The Belgian press was filled with accounts of Mr Cheffou’s recent activities, including attempts to radicalise migrants who were seeking shelter at a refugee camp in central Brussels. Some accounts have described Mr Cheffou as a freelance journalist, but the only real evidence of that is a video posted to YouTube where he reports on Muslim detainees at a Belgian facility who were allegedly protesting over being given daytime meals during Ramadan.
The charges against Mr Cheffou were just one in a series of moves by law enforcement across Europe to roll up members of the Islamic State network at the weekend. Yesterday alone, Belgian prosecutors brought charges against a man for his role in a Paris terrorist plot broken up by French police last week; Italian police arrested another man on allegations he helped Isis terrorists obtain false residency permits; and just last night Dutch police rounded up a third man in Rotterdam on charges related to the failed Paris attack.
The FT’s security correspondent Sam Jones has a look at whether all the recent arrests are evidence that the Isis network in Europe is far bigger than security services originally believed. In its account of the Europe-wide manhunt, the Wall Street Journal reports French and Belgian authorities have sought US assistance as they attempt to map out the full breadth of the cell. Read more
Belgian’s interior minister Jan Jambon has called it a double erreur – the failure of either the Belgian justice ministry or its Turkish liaison officer to properly handle information provided by Ankara about Ibrahim El Bakraoui, the Brussels airport suicide bomber.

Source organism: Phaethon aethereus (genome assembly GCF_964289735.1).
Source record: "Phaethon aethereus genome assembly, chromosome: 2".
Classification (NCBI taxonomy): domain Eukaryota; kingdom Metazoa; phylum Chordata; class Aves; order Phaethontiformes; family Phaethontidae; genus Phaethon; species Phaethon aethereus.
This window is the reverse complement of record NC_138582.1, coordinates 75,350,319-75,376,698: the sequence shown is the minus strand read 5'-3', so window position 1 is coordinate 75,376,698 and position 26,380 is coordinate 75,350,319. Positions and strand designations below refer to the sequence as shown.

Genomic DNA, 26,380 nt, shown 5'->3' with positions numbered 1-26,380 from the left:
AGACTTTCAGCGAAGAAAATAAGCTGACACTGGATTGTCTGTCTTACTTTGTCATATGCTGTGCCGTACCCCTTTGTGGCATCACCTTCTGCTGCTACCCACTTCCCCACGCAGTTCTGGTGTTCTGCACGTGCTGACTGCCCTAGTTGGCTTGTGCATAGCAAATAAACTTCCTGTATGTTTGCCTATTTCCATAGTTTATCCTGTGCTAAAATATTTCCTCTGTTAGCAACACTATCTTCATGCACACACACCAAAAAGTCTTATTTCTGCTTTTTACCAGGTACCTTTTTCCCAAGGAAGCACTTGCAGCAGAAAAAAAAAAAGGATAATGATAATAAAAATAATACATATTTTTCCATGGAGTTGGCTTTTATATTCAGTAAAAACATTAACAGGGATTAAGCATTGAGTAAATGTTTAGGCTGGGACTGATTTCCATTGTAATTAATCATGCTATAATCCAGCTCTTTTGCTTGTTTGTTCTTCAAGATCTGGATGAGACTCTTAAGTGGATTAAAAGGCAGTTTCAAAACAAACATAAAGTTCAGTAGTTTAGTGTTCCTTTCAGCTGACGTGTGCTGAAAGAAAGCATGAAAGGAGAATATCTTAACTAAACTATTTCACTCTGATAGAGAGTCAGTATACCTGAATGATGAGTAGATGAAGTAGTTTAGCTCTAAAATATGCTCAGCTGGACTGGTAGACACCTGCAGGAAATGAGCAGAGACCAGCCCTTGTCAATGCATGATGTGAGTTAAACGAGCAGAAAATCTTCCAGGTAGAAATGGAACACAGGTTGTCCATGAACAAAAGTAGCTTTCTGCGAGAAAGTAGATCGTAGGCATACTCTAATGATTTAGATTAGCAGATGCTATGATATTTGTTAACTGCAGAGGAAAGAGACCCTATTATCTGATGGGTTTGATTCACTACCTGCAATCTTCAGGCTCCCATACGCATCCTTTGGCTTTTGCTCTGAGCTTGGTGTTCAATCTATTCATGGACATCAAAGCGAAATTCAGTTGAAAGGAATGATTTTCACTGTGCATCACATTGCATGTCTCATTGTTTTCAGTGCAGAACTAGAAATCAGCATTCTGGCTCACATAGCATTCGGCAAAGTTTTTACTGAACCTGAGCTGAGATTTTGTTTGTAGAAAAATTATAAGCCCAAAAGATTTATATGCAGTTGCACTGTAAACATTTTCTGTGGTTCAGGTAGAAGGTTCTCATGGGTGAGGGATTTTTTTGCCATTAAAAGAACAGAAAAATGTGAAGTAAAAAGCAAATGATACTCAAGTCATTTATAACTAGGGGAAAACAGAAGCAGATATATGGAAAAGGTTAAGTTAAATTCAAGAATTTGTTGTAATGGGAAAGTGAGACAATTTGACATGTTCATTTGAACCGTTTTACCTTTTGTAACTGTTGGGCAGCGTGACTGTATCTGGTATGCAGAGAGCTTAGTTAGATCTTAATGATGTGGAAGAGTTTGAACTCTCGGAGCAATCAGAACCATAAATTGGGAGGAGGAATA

Turkish officials say they deported El Bakraoui, a Belgian national, to the Netherlands in July after picking him up near the Syrian border and informing the Dutch government of his ties to extremists. Read more
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A Belgian soldier patrols the grounds of Brussels airport on Tuesday morning
Belgian authorities this morning are still hunting for a man they believe is on the run after participating in yesterday’s attack on Brussels’ international airport, and have been focusing their investigation on the city’s Schaerbeek neighbourhood after a raid there turned up an explosive device, chemicals and an Islamic State flag. Late last night, the federal police posted new photos of the two other suspects in the airport bombing, who federal prosecutors said are believed to have killed themselves in twin suicide attacks, which has left at least 14 dead. [UPDATE: Belgian broadcaster RTBF has identified the two suicide suspects as brothers Khalid and Brahim El Bakraoui.]